Maunesha River II
Elder Lane to Twin Lake Road
☆ ☆ ☆
A small stretch for the adventurous, the highlight of which is the novelty of paddling in the median of a state highway, where much to my delighted surprise one finds a hidden urban oasis of fun riffles, peaceful scenery and a heron rookery.
May 8, 2013
To run the rookery section (II and IV) without scraping and walking your boat, you’ll need to catch this immediately after a hard, solid rain.
Elder Lane, Bristol, Wisconsin
Twin Lake Road
Time: Put in at 7:15p. Out at 8:40p.
Total Time: 1h 35m
Miles Paddled: 2.5
Wildlife: Um, need I say anything more than a heron rookery?
A little context first. One of my pals, whose (self-appointed) nomme de guerre is “the paddling guru,” tipped me off to this stretch of the Maunesha a few weeks ago when he and I ventured out on the Marshall to Waterloo stretch (frankly, I myself had never even noticed that a wee blip of Highway 151 bulges out, north of Sun Prairie). A little shy of a half-mile length of the Maunesha River flows through the median of Highway 151, which was all the novelty of a caper I needed to check it out.
It was a beautiful day and I was itching to carpe my diem with a little early evening paddle. I had no idea what to expect, though I was prepared for low water and logjams. I was about half-right but I would never have anticipated how truly pleasant and pretty this short stetch is or how riffly or that I would paddle beneath a heron rookery. Serendipity becomes such curious explorations!
What we liked:
The novelty of such a counterintuitive trip alone is enough to jazz the spirit. How often do you get to paddle through a highway? (Almost made me homesick for New Jersey. Almost.) Check out the “satellite” option on the map (below). See all that surprising greenery? I would never have guessed that there would be a hidden oasis so close to A) Sun Prairie, B) Hwy 151 or C) a Diesel Driving School. But there is and it’s actually worth checking out.
Along with that, most of this short trip consisted of really fun riffles. To be fair, the water for this upper stretch of the Maunesha was low, often frustratingly so. At its regular (i.e., not riffly) levels it was about 10-inches deep (I dipped my paddle blade in). Anything lower than that will be impassable at the riffly sections. The median segment inbetween the north and southbound lanes of Highway 151 are where the majority of the riffles are found.
The gradient for this roughly half-mile stretch was surprisingly notable. In higher water, especially after a lot of rain, this would be a very fun Class I whitewater run (in my opinion, more interesting, varied and challenging than what lies in downtown Baraboo). That said, there’s a fair amount of low-clearance trees in this section too. I am skinny, stupid and stubborn enough to be able to bend over enough to pass through but in higher water you would have to portage.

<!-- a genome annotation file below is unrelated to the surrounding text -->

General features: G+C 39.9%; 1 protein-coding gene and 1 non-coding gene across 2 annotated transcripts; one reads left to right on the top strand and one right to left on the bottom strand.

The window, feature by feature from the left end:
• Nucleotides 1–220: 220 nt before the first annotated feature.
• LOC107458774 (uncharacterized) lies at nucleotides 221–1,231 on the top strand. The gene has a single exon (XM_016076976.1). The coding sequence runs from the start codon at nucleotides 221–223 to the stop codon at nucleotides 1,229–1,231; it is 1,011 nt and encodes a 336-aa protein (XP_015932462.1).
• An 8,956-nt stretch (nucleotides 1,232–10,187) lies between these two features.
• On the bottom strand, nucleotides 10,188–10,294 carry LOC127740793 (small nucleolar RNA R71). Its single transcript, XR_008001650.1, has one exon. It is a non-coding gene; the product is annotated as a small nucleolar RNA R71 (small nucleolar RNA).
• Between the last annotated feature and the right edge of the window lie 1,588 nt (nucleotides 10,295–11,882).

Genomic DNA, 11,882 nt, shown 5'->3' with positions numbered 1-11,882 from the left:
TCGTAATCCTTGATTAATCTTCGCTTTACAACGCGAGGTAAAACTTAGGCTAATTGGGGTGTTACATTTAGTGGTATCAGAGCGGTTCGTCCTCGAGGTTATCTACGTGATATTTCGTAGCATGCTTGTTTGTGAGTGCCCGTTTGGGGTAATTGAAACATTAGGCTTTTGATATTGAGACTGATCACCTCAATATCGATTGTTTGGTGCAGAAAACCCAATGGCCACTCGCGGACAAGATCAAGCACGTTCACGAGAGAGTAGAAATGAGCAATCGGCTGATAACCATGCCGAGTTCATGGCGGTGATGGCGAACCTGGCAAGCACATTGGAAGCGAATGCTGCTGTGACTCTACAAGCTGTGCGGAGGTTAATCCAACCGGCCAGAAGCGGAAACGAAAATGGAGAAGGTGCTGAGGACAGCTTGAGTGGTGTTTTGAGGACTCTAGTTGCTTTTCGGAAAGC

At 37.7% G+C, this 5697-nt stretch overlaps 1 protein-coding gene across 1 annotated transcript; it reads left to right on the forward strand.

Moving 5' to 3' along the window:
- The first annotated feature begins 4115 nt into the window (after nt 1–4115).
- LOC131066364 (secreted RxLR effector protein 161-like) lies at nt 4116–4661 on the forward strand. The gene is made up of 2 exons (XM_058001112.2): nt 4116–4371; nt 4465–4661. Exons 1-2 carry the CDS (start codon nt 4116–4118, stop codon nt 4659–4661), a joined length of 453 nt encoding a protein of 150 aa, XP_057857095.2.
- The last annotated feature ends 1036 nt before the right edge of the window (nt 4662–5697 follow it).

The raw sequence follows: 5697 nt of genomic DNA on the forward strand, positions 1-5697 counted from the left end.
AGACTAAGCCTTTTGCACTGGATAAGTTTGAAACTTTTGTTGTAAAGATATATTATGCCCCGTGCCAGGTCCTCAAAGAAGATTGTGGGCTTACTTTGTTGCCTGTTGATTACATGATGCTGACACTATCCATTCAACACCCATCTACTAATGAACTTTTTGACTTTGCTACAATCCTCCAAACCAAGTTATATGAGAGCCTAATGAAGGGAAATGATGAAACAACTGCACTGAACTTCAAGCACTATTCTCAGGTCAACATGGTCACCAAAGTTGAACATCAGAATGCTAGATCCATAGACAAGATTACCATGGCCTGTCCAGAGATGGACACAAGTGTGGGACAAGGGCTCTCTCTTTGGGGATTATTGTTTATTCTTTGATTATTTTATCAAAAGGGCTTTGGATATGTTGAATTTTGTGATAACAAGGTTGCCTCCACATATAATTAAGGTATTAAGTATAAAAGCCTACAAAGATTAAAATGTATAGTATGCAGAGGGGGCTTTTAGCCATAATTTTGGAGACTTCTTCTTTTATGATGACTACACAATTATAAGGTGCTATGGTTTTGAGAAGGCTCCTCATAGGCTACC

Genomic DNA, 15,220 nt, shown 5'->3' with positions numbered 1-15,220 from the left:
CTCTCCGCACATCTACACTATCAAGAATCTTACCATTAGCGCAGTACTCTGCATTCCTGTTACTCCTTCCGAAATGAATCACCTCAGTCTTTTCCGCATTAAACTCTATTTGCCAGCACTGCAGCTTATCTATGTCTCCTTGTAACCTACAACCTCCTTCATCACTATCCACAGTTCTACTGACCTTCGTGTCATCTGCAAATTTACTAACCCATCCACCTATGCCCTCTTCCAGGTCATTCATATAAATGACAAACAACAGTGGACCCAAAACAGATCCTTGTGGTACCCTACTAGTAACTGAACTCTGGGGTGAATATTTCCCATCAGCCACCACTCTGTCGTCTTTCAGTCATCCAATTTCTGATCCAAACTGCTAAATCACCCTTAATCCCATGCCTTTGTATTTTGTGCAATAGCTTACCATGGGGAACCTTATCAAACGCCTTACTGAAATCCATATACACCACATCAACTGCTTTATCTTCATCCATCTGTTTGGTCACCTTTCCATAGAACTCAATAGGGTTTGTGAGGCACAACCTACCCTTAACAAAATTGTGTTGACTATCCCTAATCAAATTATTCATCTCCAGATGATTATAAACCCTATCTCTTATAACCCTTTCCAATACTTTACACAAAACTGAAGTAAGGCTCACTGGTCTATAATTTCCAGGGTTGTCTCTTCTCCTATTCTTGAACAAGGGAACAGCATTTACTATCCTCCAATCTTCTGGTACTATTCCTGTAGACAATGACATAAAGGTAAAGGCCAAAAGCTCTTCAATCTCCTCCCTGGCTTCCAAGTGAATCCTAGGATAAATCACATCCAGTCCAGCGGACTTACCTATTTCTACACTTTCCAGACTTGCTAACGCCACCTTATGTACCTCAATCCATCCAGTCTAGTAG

Often no more than 20-feet wide, this was hands-down the narrowest, most intimate creek I have ever been on. Had I heard a banjo nearby, I would have lost my shit. But by the same token, the smallness made the experience seem like even more of a caper than it already was.
The serendipitous highlight of the trip, without question, was paddling underneath a great blue heron rookery, smack dab in the middle of Highway 151! I counted at least 20 big old nests towering above me in the trees, most of them with watchful herons like palace gate sentinels eyeing me suspiciously. I just sat there in my boat in utter amazement, quietly humbled by my good fortune. Many flew away, circled back around and gently lit back on the nests. It was simply spectacular.
What we didn’t like:
Lest I romance too swooningly for this trip, allow me to make the following unequivocally clear:
1: There are lots of logjams, most of them impassable. After six portages in a half-mile segment my patience began to wane. Most of these were the “sidle up to the tree, clamber on top of it, drag the boat over and get back in on the other side” kind of portage. A couple required portaging around, onto the muddy, steep banks, which quickly got old.
2: The water was low enough at the flatwater sections, with just enough clearance to flow. During the riffly sections I scraped a whole heck of a lot, often requiring “wheelchairing” (scooting forward and using the paddle as a kind of pole vault). I never had to get out and walk but it got close to that. And each time you find flatwater ahead, breathe a sigh of relief and relax a little, there are more riffles ahead.
3: During the last mile, aka “Logjam City,” it got pretty buggy. No mosquitoes (thank God) but I can imagine that this will change soon enough, marking this section quite a nuisance (on top of all the portages).
If we did this trip again:
I definitely will! It’s only a 20-minute drive from my house and those herons were incredible. I especially look forward to doing it again with more water (of course right now, a day later, it’s been raining all day).
Maunesha River I: Waterloo Road to Firemen’s Park
Maunesha River III: Waterloo to Portland
Maunesha River IV: Elder Lane to Twin Lake Road
Maunesha River V: County Road TT to Canal Road
Maunesha River VI: Marshall to Firemen’s Park
Good People: Capitol Water Trails
Good People: Maunesha River Alliance
Wikipedia: Maunesha River
2.5 miles. Be careful on the takeout road, however. There were a shockingly large amount of regular cars driving to and fro, all of them quite fast.